Dataiku develops and markets Data Science Studio (DSS), a workflow and collaboration environment for machine learning and advanced analytics. Users interact with the software through a drag-and-drop interface; DSS pushes processing down to Hadoop and Spark. The product includes connectors to a wide variety of file systems, SQL platforms, cloud data stores and NoSQL databases.


In 2016, Dataiku delivered Releases 3.0 and 3.1. Major new capabilities include H2O integration (through Sparkling Water); additional data sources (IBM Netezza, SAP HANA, Google BigQuery, and Microsoft Azure Data Warehouse); added support for Spark MLLib algorithms; performance improvements, and many other enhancements.

In October, Dataiku closed on a $14 million “A” round of venture capital. FirstMark Capital led the financing, with participation from Serena Capital.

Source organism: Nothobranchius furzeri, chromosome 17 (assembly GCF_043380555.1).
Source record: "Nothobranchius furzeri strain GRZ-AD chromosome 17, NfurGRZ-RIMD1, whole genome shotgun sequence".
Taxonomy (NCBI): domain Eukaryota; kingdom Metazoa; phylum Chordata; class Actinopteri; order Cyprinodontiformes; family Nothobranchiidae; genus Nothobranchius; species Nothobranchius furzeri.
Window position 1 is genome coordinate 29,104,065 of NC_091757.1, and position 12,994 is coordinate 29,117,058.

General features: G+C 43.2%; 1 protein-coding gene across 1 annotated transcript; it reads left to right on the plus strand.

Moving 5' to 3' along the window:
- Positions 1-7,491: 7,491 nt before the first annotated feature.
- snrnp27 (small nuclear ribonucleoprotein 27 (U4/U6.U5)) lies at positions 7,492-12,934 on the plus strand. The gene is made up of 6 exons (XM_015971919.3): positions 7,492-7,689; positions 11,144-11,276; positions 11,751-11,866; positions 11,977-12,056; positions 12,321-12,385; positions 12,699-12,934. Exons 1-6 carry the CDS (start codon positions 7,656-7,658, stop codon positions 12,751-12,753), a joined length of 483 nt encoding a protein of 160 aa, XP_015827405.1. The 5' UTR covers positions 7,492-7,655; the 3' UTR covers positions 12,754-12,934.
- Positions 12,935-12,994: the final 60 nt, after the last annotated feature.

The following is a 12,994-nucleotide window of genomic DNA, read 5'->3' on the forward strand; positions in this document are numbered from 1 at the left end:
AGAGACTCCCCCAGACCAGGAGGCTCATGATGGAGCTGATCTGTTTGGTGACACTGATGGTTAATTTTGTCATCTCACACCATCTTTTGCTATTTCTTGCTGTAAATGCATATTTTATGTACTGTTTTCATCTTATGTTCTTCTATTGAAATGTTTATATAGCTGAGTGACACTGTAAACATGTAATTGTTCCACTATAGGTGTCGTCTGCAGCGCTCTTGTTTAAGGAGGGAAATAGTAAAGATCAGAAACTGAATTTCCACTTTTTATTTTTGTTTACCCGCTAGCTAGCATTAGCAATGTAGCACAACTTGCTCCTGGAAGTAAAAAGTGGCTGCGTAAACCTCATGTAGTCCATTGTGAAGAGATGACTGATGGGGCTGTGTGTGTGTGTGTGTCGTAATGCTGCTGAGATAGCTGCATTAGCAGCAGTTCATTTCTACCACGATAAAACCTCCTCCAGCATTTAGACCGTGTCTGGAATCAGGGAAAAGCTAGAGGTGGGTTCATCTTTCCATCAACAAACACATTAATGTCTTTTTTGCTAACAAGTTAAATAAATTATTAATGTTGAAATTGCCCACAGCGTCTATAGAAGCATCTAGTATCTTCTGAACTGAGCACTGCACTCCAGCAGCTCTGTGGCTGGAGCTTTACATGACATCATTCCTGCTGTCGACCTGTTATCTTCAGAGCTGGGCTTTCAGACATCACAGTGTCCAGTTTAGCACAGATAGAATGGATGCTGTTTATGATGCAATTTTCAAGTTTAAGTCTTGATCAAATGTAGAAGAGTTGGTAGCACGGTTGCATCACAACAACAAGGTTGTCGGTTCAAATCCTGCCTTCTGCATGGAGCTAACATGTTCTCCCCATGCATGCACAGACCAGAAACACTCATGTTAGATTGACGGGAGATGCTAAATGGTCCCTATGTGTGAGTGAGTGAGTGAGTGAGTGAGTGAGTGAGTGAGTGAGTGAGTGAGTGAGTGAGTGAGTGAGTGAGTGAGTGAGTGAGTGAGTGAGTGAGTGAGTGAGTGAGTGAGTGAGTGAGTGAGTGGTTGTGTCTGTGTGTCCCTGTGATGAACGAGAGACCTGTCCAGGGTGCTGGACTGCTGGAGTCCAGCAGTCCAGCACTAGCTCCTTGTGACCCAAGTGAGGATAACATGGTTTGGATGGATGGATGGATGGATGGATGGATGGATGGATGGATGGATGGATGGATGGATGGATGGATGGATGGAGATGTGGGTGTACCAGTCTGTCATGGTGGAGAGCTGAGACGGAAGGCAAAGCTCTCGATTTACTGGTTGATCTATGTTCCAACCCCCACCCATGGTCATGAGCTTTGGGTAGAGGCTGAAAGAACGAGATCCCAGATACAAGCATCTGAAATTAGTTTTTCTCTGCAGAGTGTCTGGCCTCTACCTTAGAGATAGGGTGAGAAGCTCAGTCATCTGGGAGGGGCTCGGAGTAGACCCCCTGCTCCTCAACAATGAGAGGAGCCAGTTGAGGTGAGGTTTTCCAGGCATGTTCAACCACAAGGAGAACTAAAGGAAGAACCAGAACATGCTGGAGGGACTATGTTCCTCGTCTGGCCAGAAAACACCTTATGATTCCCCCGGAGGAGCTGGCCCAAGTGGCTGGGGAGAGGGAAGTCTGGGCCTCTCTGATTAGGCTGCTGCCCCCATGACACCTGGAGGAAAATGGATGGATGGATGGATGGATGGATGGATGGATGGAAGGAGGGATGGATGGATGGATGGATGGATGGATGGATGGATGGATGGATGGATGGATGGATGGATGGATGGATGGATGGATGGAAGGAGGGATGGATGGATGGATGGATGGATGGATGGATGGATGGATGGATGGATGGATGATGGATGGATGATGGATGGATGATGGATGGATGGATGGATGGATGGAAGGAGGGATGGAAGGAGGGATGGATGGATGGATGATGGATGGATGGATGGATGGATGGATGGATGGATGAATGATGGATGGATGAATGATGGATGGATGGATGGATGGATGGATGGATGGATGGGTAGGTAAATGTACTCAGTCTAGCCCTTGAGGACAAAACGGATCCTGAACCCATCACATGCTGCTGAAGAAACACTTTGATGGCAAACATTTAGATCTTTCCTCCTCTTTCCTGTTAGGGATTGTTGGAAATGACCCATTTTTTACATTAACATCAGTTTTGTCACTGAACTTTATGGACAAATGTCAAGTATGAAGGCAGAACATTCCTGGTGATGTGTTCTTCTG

DataRobot, a Boston-based startup founded by insurance industry veterans, offers an automated machine learning platform that combines built-in expertise with a test-and-learn approach.  Leveraging an open source back end, the company’s eponymous software searches through combinations of algorithms, pre-processing steps, features, transformations and tuning parameters to identify the best model for a particular problem.


The company has a team of Kaggle-winning data scientists and leverages this expertise to identify new machine learning algorithms, feature engineering techniques, and optimization methods. In 2016, DataRobot added several new capabilities to its product, including support for Hadoop deployment, deep learning with TensorFlow, reason codes that explain prediction, feature impact analysis, and additional capabilities for model deployment.